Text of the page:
Every Game Matters
By Bill Campbell
PHILADELPHIA (CBS) — The Flyers are in trouble. They’ve lost five of their last six, and nine of their last 14.
I’m sure you’ve noticed that a lot of fans are talking about the Flyers these days, and it is not happy talk.
After last Saturday’s disappointing matinee performance against the New York Rangers, two things stood out in bold relief. This was the Flyers’ fifth straight defeat at the hands of the Rangers, and the Flyers’ contention for the Stanley Cup seems more in jeopardy than ever.
What is even more serious is that the Flyers are talking about it publicly, in comments that usually come from the general manager or the coach.
Veteran defenseman Kimmo Timomen has put it into words, in thoughts expressed outside the locker room. When asked why the Rangers seem to have the Flyers’ number, Timomen didn’t mince any words.
“They’re a top team,” he said, “that’s why they are at the top. They play the same way every night. They work hard. They use the same system night after night. Their goalie plays really well every night.”
Timomen also expressed his disappointment at his team’s effort, particularly on the emotional level, against a top team. In his words, “To be honest, I think we have half the guys going and half the guys not.”
I can’t imagine a more realistic assessment, especially coming from a player who is right in the middle of it all.
To be sure, this frank appraisal coming from an authoritative source would not be unusual. But it is surprising indeed from a player.
The trade deadline is February 27th. General manager Paul Holmgren has reaped some disappointing rewards, especially from his large investment in goaltender Ilya Bryzgalov and the 39- year-old Jaromir Jagr.
Add to this the fact that Timomen himself is a fading veteran, as is Chris Pronger, who is out for the season. Holmgren must account, too, for the trading of Mike Richards and Jeff Carter. He has some decisions to make.
It used to be Sidney Crosby at Pittsburgh who had the Flyers’ number. Or Alex Ovechkin in Washington. Now it’s New York, defying the predictions of Flyers’ owner Ed Snider, who felt that all the Flyers needed was a top-notch goaltender.
It is the Rangers, formerly a third or fourth place finisher, who got the top-notch goaltender. His name is Henrik Lundquist, and he has been the difference.
Timomen referred to that after last Saturday’s Rangers game when he said, “If there is a breakdown, their goalie makes the big save.” He wasn’t talking about Bryzgalov, who is now out with the flu and who has been inconsistent all season. On Saturday it was Bobrovsky.
But there were far too many defensive breakdowns, which shouldn’t be blamed on the goalie. Timomen commented on effort and talent when he said, “There’s not much skill level difference from the bottom team to the top in the NHL. It comes down to the system, how you execute the system, how you play with consistency every night. Sometimes you just skate up and down and that’s how you lose games. That is not championship play. Every game matters. You have to be able to bring it every night. I don’t care if you’re nineteen years old or forty — every game matters.”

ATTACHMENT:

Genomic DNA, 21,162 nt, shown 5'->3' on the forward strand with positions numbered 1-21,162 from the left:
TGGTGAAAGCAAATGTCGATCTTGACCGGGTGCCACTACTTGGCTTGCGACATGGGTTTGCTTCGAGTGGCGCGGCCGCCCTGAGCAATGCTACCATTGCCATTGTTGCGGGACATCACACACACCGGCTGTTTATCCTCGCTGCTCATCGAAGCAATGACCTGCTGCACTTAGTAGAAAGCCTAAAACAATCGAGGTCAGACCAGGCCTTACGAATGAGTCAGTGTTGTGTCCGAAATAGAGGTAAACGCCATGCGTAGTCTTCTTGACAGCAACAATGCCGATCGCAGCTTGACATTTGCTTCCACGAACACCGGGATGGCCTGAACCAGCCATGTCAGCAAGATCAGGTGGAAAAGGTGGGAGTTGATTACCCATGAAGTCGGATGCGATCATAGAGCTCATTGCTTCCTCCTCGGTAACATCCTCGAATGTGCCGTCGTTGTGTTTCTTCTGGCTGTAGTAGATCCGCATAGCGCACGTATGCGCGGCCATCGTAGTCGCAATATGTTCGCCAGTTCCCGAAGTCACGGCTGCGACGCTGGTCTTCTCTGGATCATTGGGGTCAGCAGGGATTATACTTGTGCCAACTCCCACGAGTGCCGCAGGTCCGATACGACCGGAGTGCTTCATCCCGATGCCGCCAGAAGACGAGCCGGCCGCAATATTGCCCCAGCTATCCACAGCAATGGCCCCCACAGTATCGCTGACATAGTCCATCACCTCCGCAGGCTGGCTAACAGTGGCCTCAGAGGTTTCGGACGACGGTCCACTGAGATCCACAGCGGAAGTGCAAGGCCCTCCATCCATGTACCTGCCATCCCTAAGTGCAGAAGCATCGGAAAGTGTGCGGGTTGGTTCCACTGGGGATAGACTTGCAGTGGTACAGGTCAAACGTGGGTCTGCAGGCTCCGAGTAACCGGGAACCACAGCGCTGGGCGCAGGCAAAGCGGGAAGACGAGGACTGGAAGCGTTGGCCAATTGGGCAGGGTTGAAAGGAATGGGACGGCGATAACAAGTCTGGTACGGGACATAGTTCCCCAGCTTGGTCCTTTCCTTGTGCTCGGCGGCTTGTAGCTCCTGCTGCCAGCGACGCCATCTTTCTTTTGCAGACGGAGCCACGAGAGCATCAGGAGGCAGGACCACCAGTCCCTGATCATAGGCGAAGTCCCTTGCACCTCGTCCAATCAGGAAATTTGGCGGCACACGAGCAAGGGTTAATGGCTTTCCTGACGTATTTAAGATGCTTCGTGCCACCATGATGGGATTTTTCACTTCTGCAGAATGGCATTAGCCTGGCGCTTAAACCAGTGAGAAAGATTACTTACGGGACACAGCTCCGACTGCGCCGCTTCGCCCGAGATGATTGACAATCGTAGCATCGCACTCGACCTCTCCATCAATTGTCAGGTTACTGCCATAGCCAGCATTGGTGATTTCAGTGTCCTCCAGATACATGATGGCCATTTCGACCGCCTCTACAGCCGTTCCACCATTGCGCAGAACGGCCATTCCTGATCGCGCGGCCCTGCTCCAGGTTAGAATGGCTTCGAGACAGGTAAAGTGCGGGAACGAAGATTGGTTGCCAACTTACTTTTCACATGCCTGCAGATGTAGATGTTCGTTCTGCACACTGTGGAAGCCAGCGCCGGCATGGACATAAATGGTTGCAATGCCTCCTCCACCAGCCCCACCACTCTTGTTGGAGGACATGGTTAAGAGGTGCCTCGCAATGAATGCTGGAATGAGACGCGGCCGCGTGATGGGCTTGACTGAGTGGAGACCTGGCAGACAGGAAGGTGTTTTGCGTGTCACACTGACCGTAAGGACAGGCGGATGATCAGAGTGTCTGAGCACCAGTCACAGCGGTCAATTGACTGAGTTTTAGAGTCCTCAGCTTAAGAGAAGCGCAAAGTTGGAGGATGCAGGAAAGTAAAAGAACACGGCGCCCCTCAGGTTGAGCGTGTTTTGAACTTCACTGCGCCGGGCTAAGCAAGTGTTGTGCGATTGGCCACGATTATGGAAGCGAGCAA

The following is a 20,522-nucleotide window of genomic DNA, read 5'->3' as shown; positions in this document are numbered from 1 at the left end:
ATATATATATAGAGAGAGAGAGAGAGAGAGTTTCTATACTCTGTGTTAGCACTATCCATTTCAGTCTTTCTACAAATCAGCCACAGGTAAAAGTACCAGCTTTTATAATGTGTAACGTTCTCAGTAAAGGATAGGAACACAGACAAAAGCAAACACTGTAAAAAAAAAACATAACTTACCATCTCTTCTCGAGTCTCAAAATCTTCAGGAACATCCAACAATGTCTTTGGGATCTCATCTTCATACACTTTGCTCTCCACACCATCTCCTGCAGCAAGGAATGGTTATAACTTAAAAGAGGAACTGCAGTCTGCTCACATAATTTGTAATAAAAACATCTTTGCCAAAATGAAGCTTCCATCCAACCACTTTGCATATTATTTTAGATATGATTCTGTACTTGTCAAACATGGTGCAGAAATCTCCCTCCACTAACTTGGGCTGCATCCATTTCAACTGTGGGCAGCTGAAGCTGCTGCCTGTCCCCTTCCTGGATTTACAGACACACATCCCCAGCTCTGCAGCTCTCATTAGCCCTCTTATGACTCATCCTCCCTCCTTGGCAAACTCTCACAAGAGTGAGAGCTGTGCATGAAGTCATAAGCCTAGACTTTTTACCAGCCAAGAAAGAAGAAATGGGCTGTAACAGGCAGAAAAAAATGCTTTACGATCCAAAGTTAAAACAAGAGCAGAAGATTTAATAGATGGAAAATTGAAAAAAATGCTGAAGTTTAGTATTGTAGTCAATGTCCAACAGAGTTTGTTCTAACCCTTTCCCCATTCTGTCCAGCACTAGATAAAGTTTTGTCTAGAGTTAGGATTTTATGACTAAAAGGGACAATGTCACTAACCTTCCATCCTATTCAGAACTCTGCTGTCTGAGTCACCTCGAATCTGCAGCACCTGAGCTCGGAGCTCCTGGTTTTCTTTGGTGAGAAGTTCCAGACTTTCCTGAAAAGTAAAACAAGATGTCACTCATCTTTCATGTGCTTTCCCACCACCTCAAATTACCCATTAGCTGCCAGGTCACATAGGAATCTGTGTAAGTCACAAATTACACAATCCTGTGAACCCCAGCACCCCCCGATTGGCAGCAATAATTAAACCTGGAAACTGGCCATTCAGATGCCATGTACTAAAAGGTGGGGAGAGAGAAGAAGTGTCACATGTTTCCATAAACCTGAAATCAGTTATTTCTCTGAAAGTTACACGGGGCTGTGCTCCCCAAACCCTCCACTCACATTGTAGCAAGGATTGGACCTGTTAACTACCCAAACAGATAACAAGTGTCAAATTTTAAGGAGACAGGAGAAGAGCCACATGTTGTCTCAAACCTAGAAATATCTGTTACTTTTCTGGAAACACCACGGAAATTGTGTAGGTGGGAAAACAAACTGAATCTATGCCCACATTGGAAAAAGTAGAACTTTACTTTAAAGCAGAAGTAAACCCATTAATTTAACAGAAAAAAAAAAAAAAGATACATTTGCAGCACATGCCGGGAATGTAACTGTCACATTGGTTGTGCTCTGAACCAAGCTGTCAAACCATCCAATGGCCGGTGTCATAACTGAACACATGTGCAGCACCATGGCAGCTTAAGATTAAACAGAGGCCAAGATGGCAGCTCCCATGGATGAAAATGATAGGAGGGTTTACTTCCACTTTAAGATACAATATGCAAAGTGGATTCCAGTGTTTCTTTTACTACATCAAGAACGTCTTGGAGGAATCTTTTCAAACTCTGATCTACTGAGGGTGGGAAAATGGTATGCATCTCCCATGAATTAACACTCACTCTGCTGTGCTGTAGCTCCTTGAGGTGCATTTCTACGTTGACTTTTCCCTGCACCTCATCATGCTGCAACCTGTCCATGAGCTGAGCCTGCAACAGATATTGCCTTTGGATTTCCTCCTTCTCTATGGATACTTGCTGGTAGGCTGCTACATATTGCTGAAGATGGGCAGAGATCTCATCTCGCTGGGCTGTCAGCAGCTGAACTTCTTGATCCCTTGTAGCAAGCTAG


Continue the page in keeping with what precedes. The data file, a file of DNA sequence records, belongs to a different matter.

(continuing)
When Timomen’s comments were relayed to coach Peter Laviolette, he declined to endorse them. “I’ll have to go back and take a look at it,” was his only response. You wonder what he has been looking at all season.
The Flyers’ problems continued following the Rangers’ departure. They traveled to Detroit and lost to the Redwings.
Bobrovsky has allowed 12 goals in three games since replacing Bryzgalov. Just to rub it in a bit, it was Detroit’s 20th consecutive victory at home, tying the world’s record shared by the 1976 Flyers and the 1930 Boston Bruins.
Before Thursday’s game here against Buffalo, the Flyers had suffered from a combination of poor defense and substandard goaltending.
Baseball’s spring training begins on Sunday, just two weeks after football’s Super Bowl. There must be something about the year 2012 that brings these two events closer together.
It could be that both the Eagles and Phillies face decisions that could have dramatic effects on the futures of both teams. The Eagles must come to some sort of decision on DeSean Jackson — whether to trade him, franchise him, extend his contract (which isn’t likely to happen), or sign a new one.
The latest rumor is that Jackson and his agent, Drew Rosenhaus, are looking for five years and $50 million, which probably isn’t negotiable either.
The Phillies’ question mark is not quite as complicated, but could develop down the road depending on Ryan Howard’s recovery from his torn Achilles problem.
They’ve already taken some protective steps in case Howard misses serious time. They’ve brought in Jim Thome, Laynce Nix, and Ty Wigginton, and they also have other provisions in the works.
But just the thought of the situations facing both the Eagles and Phillies provides the interesting reminder that the changing seasons in sports are far from over. In fact, there’s always a competition upon us in this world of sports, regardless of the date on the calendar. Aren’t we lucky?